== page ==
When it comes to relying on other people, their risk-taking is limited. While they may trust family members, it is difficult for starting Entrepreneurs to trust outsiders. So what is the problem?

In my opinion, the issue is that Entrepreneurs do not have sufficient trust in themselves to identify, train, and coach the right people to delegate key responsibilities. Sometimes loners, people management skills are the least ones they have developed. This often creates a situation where Entrepreneurs end up performing all key tasks and stretching themselves too thin.

Entrepreneurs need to train and then trust themselves to make appropriate people decisions so they can then trust those people to do the things right. The sooner they learn to do that the faster their growth and success.

Ravi Patel

www.patelCFOservices.com

Published in: on November 17, 2015 at 3:39 am  Leave a Comment  
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Trusting Others

Entrepreneurs in the beginning like to be in “total” control. It is hard for them to acknowledge that other people can do as good, if not a better, job than they can.  They also feel that if they share their ideas with people, someone may steal them and take advantage.

It is all about trust. However, it is less about trusting other people, but more about not trusting themselves enough.

Entrepreneurs take significant risks in the business sense – that is embark on new ideas, in an uncertain environment, with a not fully developed product or service, no ready customers, lack of adequate funding and so on. They are excellent at that.

When it comes to relying on other people, their risk-taking is limited. While they may trust family members, it is difficult for starting Entrepreneurs to trust outsiders. So what is the problem?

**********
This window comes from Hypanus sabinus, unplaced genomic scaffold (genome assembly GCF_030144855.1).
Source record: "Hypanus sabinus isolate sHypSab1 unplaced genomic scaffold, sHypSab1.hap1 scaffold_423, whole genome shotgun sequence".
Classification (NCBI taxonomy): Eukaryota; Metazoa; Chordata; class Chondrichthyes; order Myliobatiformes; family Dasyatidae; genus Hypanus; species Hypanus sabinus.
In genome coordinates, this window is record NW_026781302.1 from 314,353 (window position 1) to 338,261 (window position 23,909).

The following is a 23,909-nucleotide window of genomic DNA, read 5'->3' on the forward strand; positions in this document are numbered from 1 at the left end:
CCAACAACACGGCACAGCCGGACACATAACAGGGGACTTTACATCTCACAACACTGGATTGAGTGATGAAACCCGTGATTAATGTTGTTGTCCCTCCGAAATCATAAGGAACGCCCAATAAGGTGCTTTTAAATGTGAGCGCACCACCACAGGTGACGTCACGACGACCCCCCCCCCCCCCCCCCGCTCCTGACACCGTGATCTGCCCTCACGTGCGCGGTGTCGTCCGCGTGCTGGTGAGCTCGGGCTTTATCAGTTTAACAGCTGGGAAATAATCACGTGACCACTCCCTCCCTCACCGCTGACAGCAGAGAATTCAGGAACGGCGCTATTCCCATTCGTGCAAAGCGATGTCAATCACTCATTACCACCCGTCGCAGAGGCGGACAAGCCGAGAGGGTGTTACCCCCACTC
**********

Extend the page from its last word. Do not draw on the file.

The issue could be that Entrepreneurs do not have sufficient trust in themselves to identify, train, and coach the right people to delegate key responsibilities. Sometimes as loners, people management skills are the least ones they have developed. This often creates a situation where Entrepreneurs end up performing all key tasks and stretching themselves too thin.

Entrepreneurs need to train and then trust themselves to make appropriate people decisions so they can then trust those people to do the things right. The sooner they learn to do that the faster their growth and success.

Ravi Patel

www.patelCFOservices.com

Published in: on April 21, 2015 at 3:56 am  Leave a Comment  
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Trust Yourself to Trust Others

Beginning Entrepreneurs like to be in “total” control. It is difficult for them to acknowledge that other people can do as good, if not a better, job than they can.  They also believe that if they share their ideas with people, someone may steal them and take advantage.

It is all about trust. However, it is less about trusting other people, but more about not trusting themselves enough.

Entrepreneurs do take significant risks in the business sense – that is embark on new ideas, in an uncertain environment, with a not fully developed product or service, no ready customers, lack of adequate funding and so on. They are good at that.

When it comes to relying on other people, their risk-taking is limited. While they may trust family members, it is difficult for starting Entrepreneurs to trust outsiders. So what is the problem?

In my opinion, the issue is that Entrepreneurs do not have sufficient trust in themselves to identify, train, and coach the right people to delegate key responsibilities. Sometimes loners, people management skills are the least ones they have developed. This often creates a situation where Entrepreneurs end up performing all key tasks and stretching themselves too thin.

Entrepreneurs need to train and then trust themselves to make appropriate people decisions so they can then trust those people to do the things right. The sooner they learn to do that the faster their growth and success.

Ravi Patel

www.patelCFOservices.com